AL WestAnalysis

Joey Gallo is Weird, and Getting Weirder

After a period of time, it tends to become apparent what exactly a player is. This may not always be the case, with late-career breakouts and the like, but when it comes to Ranger’s slugger Joey Gallo, I think it’s safe to say we know what kind of player he is. Gallo is the poster boy for the three true outcomes, often ranking among the league leaders in walks, home runs, and, inevitably, strikeouts. Ignoring all of this, however, Joey Gallo often lives on a statistical planet all to himself, capable of hitting baseballs harder and further than almost any other human. This has at least been the story for Gallo in his first handful of Major League seasons. In 2021, things are getting even weirder for Gallo and his numbers, and it likely isn’t for the better either.

At this point in his career, there’s a solid case to be made that Joey Gallo is more interesting than he is good. I, however, always have a hard time giving up on other-worldly tools, which Gallo has. There is also his partial 2019 season, in which he posted a 144 wRC+, 3.3 fWAR, and launched a characteristic 22 home runs in just 70 games. It was, at the time at least, a glimpse into what could be. If Gallo could even just hit .250 with his tools, and continue to defend well in the outfield, he really could be a special player. It was only 70 games, but it showed some great potential.

In 2021, Joey Gallo has continued to be an outlier, but frankly, in an even stranger way. As mentioned, Gallo has perennially finished near the top of the leaderboards for walk rate, strikeout rate, and home runs. The Texas outfielder has done more of the same this year, except he’s missing the most important and tantalizing part of that equation. Gallo has actually improved his strikeout and walk rates this year, which is always encouraging, but his power numbers seem to have hit a bit of a wall.

From 2017 (his first full season) to 2020, Gallo ranked 3rd overall in hard-hit rate (49.9%), 2nd in average exit velocity (93.6 MPH), and 1st in barrel rate (21%). Along with this, and in line with his three true outcome tendencies, Gallo also had the 13th highest walk rate, 4th highest strikeout rate, and ranked 11th in home runs during that stretch. All in all, Gallo came out as a solid everyday player over that stretch (without giving much weight to his aforementioned 2019 stretch of great baseball). He did this in a way that no other player really does, which, regardless of his performance, makes him interesting. When it comes to 2021, Gallo is doing his best to put on an even stranger performance. With his mildly improved strikeout and walk rates, Gallo’s exceptional power at the plate seems to have disappeared early into the year. This all comes with a sample size caveat as he’s only recorded 43 batted ball events, but it’s certainly an interesting trend. Through this portion of the season, the Texas outfielder ranks in the 50th percentile for average exit velocity, 35th percentile in hard hit percentage, and 20th percentile in barrel rate. Gallo also ranks 2nd overall in walk rate behind only Max Muncy, both of whom are well ahead of the pack in that realm. Here are those figures visualized by his percentile rankings year by year.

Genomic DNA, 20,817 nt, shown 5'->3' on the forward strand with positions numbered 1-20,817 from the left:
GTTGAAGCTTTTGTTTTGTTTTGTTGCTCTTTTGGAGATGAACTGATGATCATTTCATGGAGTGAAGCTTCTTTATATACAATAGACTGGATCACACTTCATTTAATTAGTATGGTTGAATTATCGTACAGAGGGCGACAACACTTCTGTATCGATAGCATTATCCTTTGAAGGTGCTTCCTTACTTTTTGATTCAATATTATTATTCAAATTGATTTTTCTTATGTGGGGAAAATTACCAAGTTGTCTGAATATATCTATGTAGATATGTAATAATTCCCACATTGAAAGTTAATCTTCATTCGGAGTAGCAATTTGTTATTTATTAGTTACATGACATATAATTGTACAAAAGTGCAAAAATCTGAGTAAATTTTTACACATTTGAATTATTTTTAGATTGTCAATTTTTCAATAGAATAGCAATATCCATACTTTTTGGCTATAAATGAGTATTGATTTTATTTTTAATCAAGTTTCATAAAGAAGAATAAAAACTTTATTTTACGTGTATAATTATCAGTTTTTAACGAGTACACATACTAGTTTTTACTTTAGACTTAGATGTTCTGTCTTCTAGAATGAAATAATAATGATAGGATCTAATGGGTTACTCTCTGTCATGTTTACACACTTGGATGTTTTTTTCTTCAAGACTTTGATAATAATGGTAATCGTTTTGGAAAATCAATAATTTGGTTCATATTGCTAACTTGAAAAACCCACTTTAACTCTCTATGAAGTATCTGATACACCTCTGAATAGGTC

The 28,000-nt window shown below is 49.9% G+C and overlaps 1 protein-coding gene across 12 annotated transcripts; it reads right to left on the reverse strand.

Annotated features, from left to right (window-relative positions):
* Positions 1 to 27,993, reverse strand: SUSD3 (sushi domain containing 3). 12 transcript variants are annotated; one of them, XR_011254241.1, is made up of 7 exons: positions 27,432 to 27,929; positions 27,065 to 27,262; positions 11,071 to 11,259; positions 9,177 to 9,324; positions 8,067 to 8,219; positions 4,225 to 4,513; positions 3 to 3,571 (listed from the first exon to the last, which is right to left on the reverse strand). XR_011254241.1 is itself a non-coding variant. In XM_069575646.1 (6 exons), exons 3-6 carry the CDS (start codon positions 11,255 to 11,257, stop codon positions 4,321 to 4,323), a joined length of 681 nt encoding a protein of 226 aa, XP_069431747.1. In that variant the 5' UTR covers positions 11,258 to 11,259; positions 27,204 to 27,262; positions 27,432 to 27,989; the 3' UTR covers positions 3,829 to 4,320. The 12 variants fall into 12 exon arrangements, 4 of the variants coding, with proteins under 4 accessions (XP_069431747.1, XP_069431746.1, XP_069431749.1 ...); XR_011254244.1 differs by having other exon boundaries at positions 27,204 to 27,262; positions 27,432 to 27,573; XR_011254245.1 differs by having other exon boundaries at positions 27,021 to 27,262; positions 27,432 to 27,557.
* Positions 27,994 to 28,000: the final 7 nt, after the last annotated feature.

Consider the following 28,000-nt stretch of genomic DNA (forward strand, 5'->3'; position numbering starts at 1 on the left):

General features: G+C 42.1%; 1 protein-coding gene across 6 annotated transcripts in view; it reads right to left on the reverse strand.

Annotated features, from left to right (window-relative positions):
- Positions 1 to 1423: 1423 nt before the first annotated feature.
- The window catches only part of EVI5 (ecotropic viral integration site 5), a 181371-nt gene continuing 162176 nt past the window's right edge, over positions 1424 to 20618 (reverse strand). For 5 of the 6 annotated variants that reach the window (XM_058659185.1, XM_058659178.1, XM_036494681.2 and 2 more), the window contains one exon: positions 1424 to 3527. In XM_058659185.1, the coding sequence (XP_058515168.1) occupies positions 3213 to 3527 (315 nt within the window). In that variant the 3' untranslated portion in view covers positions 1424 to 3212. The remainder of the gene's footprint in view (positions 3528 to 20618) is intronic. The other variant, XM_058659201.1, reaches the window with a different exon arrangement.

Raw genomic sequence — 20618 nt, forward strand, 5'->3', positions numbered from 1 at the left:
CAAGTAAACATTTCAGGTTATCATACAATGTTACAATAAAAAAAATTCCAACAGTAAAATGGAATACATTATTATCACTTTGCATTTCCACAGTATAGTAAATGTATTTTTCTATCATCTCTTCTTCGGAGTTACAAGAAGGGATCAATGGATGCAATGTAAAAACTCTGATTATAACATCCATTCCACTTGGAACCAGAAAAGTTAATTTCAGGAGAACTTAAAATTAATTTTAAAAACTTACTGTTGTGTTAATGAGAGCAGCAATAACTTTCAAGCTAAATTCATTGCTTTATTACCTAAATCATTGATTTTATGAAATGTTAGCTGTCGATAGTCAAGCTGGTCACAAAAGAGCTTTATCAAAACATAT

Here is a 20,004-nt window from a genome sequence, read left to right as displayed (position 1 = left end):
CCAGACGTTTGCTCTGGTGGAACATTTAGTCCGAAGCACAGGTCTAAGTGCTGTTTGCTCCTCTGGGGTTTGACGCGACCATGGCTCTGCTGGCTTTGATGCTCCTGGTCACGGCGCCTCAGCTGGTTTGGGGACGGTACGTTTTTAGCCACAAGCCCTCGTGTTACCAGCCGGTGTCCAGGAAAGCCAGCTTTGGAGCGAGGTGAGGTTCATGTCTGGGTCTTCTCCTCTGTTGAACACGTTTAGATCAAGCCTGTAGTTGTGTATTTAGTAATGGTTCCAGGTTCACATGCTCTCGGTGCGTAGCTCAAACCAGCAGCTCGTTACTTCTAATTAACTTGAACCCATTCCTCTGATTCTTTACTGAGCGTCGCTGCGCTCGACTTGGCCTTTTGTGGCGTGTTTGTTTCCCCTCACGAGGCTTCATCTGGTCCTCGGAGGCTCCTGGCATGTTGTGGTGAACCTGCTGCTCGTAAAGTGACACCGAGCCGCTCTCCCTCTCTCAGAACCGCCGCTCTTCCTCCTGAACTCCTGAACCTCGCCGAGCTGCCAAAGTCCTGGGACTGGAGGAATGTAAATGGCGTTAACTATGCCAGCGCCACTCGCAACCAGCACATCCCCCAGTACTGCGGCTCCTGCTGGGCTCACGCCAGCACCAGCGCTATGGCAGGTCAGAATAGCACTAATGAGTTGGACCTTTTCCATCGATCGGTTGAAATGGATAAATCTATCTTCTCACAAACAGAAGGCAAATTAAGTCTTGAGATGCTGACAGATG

Well, I’d say that’s pretty weird, no? Gallo is walking more than almost anyone, and more than anytime in his career, striking out less than ever (still not a good rate), but he seems to have stopped hitting the ball with notably high quality. It’s concerning, considering most of his production comes from his ability to crush the ball, but the kicker to all of this? He has posted a 121 wRC+ thus far, that’s pretty good! This can be largely explained by his .409 OBP, but it’s quite strange.

Generally speaking, the harder someone can hit the ball, the better, but that doesn’t always mean someone will be a productive hitter. Beyond this drop in quality contact, his spray charts have shifted quite a bit as well. Gallo’s pull percentage is down to a career-low 44.2%, and his fly ball percentage has plummeted to 35.7% with a significant subsequent rise in ground ball percentage to 42.9%. Now, this is not inherently bad, but when it’s someone with Gallo’s fascinating profile, it’s probably not what you want to see.

In general, fly balls hit to the pull side tend to be the most productive batted balls, and Gallo has dropped his rates on both of those qualifiers in 2021. Ground balls tend to be less productive, and for the first time in his career, Gallo is hitting them at a higher rate than he is fly balls. Simply put, he’s doing the good stuff less often, and the less good stuff more often.

Joey Gallo has shown the ability to be a valuable defensive outfielder, but at the core, most of his value comes from his exceptional ability to hit a baseball very far and very hard. That very skill that has made him productive in the past seems to have fallen off a cliff. It’s a long season, and Gallo has plenty of time to return to form. Through all of it, however, Gallo has remained a productive hitter, some of the most productive he’s been in fact. That’s one of the most fascinating parts of baseball, there’s an infinite amount of ways in which a player can provide value, Gallo has always taken a unique path to this, and it only seems to be getting more peculiar.

Featured Photo: Twitter @Rangers

Sam Chapman

Senior at SUNY Oswego, majoring in Broadcasting. Baseball and stat lover. Follow along on Twitter @SamChap219

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